Chen stops not yet decided
Minister of Foreign Affairs James Huang (黃志芳) said yesterday that the US had not yet responded to the issue of the arrangements for President Chen Shui-bian's (陳水扁) stopovers in the US during his visit to Central American allies that will begin on Aug. 20. Huang said that most of the press coverage about Chen's stopovers was speculation as the president's itinerary was still under review. The government will try its best to coordinate with the US on the issue, Huang said. Meanwhile, the ministry held a swearing-in ceremony for four diplomats. Representative to Thailand Roy Wu (烏元彥), Representative to Peru Huang Lien-sheng (黃聯昇), Representative to Papua New Guinea Chen Shan-lin (陳杉林) and Representative to South Africa Tu Sheng-kuan (杜聖觀) took their oath of office and will soon assume their new positions.
English camp held
More than 230 National Defense University students participated in an English camp at Fuhsingkang campus in Taipei yesterday, as part of the military's efforts to upgrade its officers' English comprehension ability. The university organized the five-day English camp, hiring nine foreign-certified English teachers to instruct the students on making English a part of their daily lives. Fuhsingkang campus director Major General Wang Ming-wo (王明我) encouraged the students to take advantage of the camp to learn to express themselves in English. Communication is very important, especially to a military officer, he said, adding that it is a tool that an officer can use to explore the world.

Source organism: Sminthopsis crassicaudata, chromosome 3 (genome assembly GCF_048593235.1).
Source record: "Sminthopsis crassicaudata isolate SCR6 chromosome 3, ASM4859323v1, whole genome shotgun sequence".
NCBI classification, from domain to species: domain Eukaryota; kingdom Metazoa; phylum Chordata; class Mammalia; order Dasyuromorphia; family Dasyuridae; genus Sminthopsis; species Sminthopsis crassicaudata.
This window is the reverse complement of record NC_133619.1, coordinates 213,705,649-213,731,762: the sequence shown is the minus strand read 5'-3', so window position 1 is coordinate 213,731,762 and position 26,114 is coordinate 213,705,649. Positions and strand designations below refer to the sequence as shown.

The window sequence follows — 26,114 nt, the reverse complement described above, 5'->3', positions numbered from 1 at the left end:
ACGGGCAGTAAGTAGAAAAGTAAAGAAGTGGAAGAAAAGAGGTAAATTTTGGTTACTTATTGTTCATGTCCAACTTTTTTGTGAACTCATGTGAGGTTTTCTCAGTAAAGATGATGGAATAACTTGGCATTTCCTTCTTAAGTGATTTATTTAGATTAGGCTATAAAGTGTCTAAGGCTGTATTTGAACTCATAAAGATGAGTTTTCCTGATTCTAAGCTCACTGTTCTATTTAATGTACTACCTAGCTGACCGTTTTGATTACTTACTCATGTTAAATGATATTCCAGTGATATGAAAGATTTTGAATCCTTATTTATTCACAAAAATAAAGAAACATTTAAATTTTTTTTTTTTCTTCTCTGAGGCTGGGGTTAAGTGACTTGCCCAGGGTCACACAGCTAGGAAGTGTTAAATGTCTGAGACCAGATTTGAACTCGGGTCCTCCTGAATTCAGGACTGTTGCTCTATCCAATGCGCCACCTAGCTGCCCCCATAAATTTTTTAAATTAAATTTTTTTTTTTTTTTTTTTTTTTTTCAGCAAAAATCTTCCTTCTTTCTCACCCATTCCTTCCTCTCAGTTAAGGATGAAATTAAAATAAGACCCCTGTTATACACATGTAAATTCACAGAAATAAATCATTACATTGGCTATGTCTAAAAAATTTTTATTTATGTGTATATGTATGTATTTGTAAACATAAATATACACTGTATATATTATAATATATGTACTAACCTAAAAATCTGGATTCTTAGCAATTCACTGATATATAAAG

Pap smear screening low
More than 40 percent of Taiwanese women do not undergo a pap smear test at least once a year, even though free cervical cancer screening has been offered by the government since 1995, a doctor at National Cheng Kung University Hospital said yesterday. Cheng Ya-ming (鄭雅敏), a doctor in the hospital's Department of Obstetrics and Gynecology, said that about 500,000 women around the world die from cervical cancer every year. This type of cancer also poses as a major health threat to Taiwanese women, with the number of new cases per year reaching 6,000. With some 1,000 Taiwanese dying from cervical cancer each year, it has become the leading cause of death among women in the country. He said women aged 30 to 50 form the bulk of those undergoing annual screening, with few women who have reached menopause requesting such tests.
Stores to help with first aid
Taipei health authorities are working on a plan to make the city's 2,000 convenience stores part of its first aid network, officials with the city's Department of Health said yesterday. They said the plan will see convenience store employees offered the opportunity to go on training programs so that they can be issued with first aid and cardiopulmonary resuscitation (CPR) certification. They said that with appropriate training, these stores can supplement the emergency medical services provided by hospital emergency rooms and the city's Fire Department. Kao Wei-chun (高偉君), section chief in charge of medical services administration, said the government hoped the employees of at least 70 percent of the 2,000 convenience stores could have their employees qualified in CPR and first aid before the end of this year.
Thai arrested at airport